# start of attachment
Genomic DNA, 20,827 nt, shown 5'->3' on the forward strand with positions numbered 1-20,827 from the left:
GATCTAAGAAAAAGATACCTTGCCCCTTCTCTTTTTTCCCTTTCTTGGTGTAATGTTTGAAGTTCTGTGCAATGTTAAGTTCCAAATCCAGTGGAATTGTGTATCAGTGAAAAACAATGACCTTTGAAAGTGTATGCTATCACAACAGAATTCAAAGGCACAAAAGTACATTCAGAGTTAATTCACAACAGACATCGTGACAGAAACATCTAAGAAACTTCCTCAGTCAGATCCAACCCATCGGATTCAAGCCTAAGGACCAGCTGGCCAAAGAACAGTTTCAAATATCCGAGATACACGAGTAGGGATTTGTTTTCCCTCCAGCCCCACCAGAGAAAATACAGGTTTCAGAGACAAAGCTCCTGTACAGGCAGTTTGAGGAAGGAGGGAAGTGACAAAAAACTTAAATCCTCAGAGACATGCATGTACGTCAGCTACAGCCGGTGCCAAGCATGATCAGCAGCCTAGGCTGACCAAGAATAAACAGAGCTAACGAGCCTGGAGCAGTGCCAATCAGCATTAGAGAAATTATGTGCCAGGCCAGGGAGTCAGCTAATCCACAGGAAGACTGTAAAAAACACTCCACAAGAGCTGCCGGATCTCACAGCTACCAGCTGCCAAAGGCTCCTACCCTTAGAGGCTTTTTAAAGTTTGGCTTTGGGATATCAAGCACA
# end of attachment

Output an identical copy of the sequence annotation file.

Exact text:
Genomic DNA, 20,827 nt, shown 5'->3' on the forward strand with positions numbered 1-20,827 from the left:
GATCTAAGAAAAAGATACCTTGCCCCTTCTCTTTTTTCCCTTTCTTGGTGTAATGTTTGAAGTTCTGTGCAATGTTAAGTTCCAAATCCAGTGGAATTGTGTATCAGTGAAAAACAATGACCTTTGAAAGTGTATGCTATCACAACAGAATTCAAAGGCACAAAAGTACATTCAGAGTTAATTCACAACAGACATCGTGACAGAAACATCTAAGAAACTTCCTCAGTCAGATCCAACCCATCGGATTCAAGCCTAAGGACCAGCTGGCCAAAGAACAGTTTCAAATATCCGAGATACACGAGTAGGGATTTGTTTTCCCTCCAGCCCCACCAGAGAAAATACAGGTTTCAGAGACAAAGCTCCTGTACAGGCAGTTTGAGGAAGGAGGGAAGTGACAAAAAACTTAAATCCTCAGAGACATGCATGTACGTCAGCTACAGCCGGTGCCAAGCATGATCAGCAGCCTAGGCTGACCAAGAATAAACAGAGCTAACGAGCCTGGAGCAGTGCCAATCAGCATTAGAGAAATTATGTGCCAGGCCAGGGAGTCAGCTAATCCACAGGAAGACTGTAAAAAACACTCCACAAGAGCTGCCGGATCTCACAGCTACCAGCTGCCAAAGGCTCCTACCCTTAGAGGCTTTTTAAAGTTTGGCTTTGGGATATCAAGCACA